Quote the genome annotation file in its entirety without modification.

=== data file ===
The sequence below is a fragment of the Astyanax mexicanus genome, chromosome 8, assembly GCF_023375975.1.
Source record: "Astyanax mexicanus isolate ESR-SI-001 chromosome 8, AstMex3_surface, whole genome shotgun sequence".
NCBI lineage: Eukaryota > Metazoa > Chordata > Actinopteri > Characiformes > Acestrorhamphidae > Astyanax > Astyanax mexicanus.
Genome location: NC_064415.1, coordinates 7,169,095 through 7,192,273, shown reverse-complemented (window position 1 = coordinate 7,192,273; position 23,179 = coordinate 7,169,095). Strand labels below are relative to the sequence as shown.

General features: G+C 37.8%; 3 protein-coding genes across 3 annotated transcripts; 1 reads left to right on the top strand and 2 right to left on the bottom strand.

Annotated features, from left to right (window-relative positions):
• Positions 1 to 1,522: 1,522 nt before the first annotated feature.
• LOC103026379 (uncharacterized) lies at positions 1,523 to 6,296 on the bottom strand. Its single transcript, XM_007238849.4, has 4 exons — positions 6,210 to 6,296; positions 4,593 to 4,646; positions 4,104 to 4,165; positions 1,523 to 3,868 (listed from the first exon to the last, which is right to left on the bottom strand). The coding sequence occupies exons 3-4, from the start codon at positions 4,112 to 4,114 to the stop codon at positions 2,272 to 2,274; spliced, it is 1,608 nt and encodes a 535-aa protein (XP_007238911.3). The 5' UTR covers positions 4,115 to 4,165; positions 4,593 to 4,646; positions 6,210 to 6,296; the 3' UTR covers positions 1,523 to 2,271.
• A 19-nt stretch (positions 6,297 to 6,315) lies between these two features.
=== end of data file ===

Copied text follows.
The sequence below is a fragment of the Astyanax mexicanus genome, chromosome 8, assembly GCF_023375975.1.
Source record: "Astyanax mexicanus isolate ESR-SI-001 chromosome 8, AstMex3_surface, whole genome shotgun sequence".
NCBI lineage: Eukaryota > Metazoa > Chordata > Actinopteri > Characiformes > Acestrorhamphidae > Astyanax > Astyanax mexicanus.
Genome location: NC_064415.1, coordinates 7,169,095 through 7,192,273, shown reverse-complemented (window position 1 = coordinate 7,192,273; position 23,179 = coordinate 7,169,095). Strand labels below are relative to the sequence as shown.

General features: G+C 37.8%; 3 protein-coding genes across 3 annotated transcripts; 1 reads left to right on the top strand and 2 right to left on the bottom strand.

Annotated features, from left to right (window-relative positions):
• Positions 1 to 1,522: 1,522 nt before the first annotated feature.
• LOC103026379 (uncharacterized) lies at positions 1,523 to 6,296 on the bottom strand. Its single transcript, XM_007238849.4, has 4 exons — positions 6,210 to 6,296; positions 4,593 to 4,646; positions 4,104 to 4,165; positions 1,523 to 3,868 (listed from the first exon to the last, which is right to left on the bottom strand). The coding sequence occupies exons 3-4, from the start codon at positions 4,112 to 4,114 to the stop codon at positions 2,272 to 2,274; spliced, it is 1,608 nt and encodes a 535-aa protein (XP_007238911.3). The 5' UTR covers positions 4,115 to 4,165; positions 4,593 to 4,646; positions 6,210 to 6,296; the 3' UTR covers positions 1,523 to 2,271.
• A 19-nt stretch (positions 6,297 to 6,315) lies between these two features.